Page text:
Chapter One

Why the New Neutralism?

In 1958 when my father finished his eight page tract on new evangelicalism, he gave it the title, The New Neutralism. His thesis was that new evangelicalism was a movement which determined to take its stand halfway between fundamentalism on the right and modernism on the left. From its beginning new evangelicalism took a position on the top wire of the fence between belief and unbelief, in the no man’s land between irreconcilable armies, and on the white line in the middle of the road. Neutrality has always been a precarious position, and precarious becomes “impossible” when the truth is involved. The title of my book indicates that it is a sequel and that I share my father’s analysis of the position.

One cold April night in 1946, I was a new ensign with shiny braid standing my first watch on the quarter deck of the U.S.S. Denver. We were at anchor in the bay off Newport, Rhode Island. During that watch we sent a picket boat ashore with a number of visiting officers and men. A navy yeoman paused at the foot of our ship’s ladder with one foot on the ladder and one on the picket boat. At that moment the choppy waters lifted the small boat in the air, and the sailor found himself in the icy water between the two craft. Thanks to the quick action of a couple of old salts, the young man was fished from his icy bath and was soon warming up in a hot shower. I recount the incident to illustrate the difficulty of standing with one foot planted on each side of an irreconcilable issue.

It is amazing that the founders of new evangelicalism did not seem to recognize the impossibility of reconciling fundamentalism and modernism. It is especially amazing when the modernists saw that impossibility very clearly The classic editorial on the subject appeared in the Christian Century for January 2, 1924. This magazine has been the official mouthpiece of modernism since the early days of the struggle. The editorial read as follows:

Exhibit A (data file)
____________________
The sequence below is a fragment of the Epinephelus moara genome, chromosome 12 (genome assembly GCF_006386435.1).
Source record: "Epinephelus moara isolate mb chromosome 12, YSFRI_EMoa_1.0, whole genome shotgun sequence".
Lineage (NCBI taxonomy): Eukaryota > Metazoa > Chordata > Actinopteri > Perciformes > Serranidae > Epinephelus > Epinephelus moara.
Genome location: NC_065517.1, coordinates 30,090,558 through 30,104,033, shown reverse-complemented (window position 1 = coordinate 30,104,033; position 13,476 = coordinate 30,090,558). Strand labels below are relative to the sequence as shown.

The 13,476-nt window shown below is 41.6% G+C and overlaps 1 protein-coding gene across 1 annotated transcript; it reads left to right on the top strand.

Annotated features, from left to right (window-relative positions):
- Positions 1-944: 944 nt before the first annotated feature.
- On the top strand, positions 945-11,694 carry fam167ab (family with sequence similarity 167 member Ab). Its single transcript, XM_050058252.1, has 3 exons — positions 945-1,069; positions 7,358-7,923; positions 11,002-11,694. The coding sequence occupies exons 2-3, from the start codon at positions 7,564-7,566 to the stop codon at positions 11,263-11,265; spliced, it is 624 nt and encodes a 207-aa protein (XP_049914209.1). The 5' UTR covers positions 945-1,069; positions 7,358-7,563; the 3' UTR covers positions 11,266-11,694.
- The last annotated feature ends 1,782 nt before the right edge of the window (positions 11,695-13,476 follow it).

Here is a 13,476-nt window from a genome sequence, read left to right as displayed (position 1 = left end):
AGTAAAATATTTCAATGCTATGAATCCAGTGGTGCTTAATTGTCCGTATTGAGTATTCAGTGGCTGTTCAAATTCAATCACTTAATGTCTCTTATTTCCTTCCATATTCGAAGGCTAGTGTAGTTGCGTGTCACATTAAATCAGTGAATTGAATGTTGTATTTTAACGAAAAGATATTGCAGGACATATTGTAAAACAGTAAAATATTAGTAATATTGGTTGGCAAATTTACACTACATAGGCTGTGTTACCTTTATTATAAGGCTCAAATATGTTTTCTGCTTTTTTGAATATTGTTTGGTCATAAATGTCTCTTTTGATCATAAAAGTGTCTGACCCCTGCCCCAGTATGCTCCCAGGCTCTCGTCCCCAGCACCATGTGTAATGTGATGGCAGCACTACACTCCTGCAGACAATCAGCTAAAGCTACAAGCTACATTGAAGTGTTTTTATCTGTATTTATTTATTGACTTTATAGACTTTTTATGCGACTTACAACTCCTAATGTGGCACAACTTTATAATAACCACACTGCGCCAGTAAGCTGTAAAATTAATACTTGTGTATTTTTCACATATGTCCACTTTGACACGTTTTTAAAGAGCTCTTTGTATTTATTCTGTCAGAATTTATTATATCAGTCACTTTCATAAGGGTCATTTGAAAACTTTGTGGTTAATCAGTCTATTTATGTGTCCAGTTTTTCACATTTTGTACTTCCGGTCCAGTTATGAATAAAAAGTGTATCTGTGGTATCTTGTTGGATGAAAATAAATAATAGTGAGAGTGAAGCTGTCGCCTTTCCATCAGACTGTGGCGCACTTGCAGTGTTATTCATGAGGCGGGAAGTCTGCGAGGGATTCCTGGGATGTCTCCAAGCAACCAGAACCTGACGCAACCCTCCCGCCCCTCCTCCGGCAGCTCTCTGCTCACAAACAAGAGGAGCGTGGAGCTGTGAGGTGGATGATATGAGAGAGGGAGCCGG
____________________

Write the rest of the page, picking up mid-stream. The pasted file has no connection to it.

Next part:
Christianity according to Fundamentalism is one religion. Christianity according to Modernism is another religion. Which is the true religion is the question that is to be settled in all probability by our generation for future generations. There is a clash here as profound and as grim as between Christianity and Confucianism. Amiable words cannot hide these differences. ‘Blest Be the Tie’ may be sung till doom’s day, but it cannot bind these worlds together. The God of the fundamentalist is one God; the God of the modernist is another The Bible of Fundamentalism is one Bible; the Bible of Modernism is another The church, the kingdom, the consummation of all things, these are one thing to fundamentalists and another thing to modernists. Which god is the Christian God, which Christ is the Christian Christ, which Bible is the Christian Bible, which church, which kingdom, which salvation, which consummation are the Christian church, the Christian kingdom, the Christian salvation, the Christian consummation? The future will tell.

In Luke 16:8 our Lord commended an unjust man by saying, “…for the children of this world are in their generation wiser than the children of light.” The Christian Century has always spoken for “the children of this world,” and the above quotation is a fitting illustration of Jesus’ statement. New evangelicalism has never seemed to see the battle as one between truth and error, darkness and light. Instead, it has seen both sides as erring brethren. To the new evangelical, the fundamentalist errs by lacking love, scholarship and a social program. The modernist errs by lacking Biblical faith. The two lacks are made to sound quite equal. As a fundamentalist I do not accept the new evangelical’s charge. I would observe that to lack Biblical faith is far more serious than to lack love, scholarship and a social program.